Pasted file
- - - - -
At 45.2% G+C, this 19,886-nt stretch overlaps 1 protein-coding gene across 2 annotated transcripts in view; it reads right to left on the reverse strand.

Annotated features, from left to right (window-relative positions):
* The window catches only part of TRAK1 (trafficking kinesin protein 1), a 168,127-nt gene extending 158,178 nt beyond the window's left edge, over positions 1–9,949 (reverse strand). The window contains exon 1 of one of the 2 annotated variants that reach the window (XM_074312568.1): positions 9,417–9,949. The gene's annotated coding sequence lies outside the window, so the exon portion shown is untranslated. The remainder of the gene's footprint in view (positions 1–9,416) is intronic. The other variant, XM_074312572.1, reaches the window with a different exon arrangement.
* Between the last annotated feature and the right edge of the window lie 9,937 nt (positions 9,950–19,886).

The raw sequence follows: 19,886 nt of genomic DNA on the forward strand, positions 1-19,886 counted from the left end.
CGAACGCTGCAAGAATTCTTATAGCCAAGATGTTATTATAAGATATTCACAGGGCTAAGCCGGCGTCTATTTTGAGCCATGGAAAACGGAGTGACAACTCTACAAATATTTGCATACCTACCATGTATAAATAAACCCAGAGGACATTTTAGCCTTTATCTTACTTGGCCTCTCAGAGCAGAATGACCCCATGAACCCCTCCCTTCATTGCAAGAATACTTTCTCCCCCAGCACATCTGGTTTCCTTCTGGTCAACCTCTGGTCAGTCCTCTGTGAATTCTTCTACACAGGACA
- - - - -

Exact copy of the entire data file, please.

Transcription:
At 45.2% G+C, this 19,886-nt stretch overlaps 1 protein-coding gene across 2 annotated transcripts in view; it reads right to left on the reverse strand.

Annotated features, from left to right (window-relative positions):
* The window catches only part of TRAK1 (trafficking kinesin protein 1), a 168,127-nt gene extending 158,178 nt beyond the window's left edge, over positions 1–9,949 (reverse strand). The window contains exon 1 of one of the 2 annotated variants that reach the window (XM_074312568.1): positions 9,417–9,949. The gene's annotated coding sequence lies outside the window, so the exon portion shown is untranslated. The remainder of the gene's footprint in view (positions 1–9,416) is intronic. The other variant, XM_074312572.1, reaches the window with a different exon arrangement.
* Between the last annotated feature and the right edge of the window lie 9,937 nt (positions 9,950–19,886).

The raw sequence follows: 19,886 nt of genomic DNA on the forward strand, positions 1-19,886 counted from the left end.
CGAACGCTGCAAGAATTCTTATAGCCAAGATGTTATTATAAGATATTCACAGGGCTAAGCCGGCGTCTATTTTGAGCCATGGAAAACGGAGTGACAACTCTACAAATATTTGCATACCTACCATGTATAAATAAACCCAGAGGACATTTTAGCCTTTATCTTACTTGGCCTCTCAGAGCAGAATGACCCCATGAACCCCTCCCTTCATTGCAAGAATACTTTCTCCCCCAGCACATCTGGTTTCCTTCTGGTCAACCTCTGGTCAGTCCTCTGTGAATTCTTCTACACAGGACA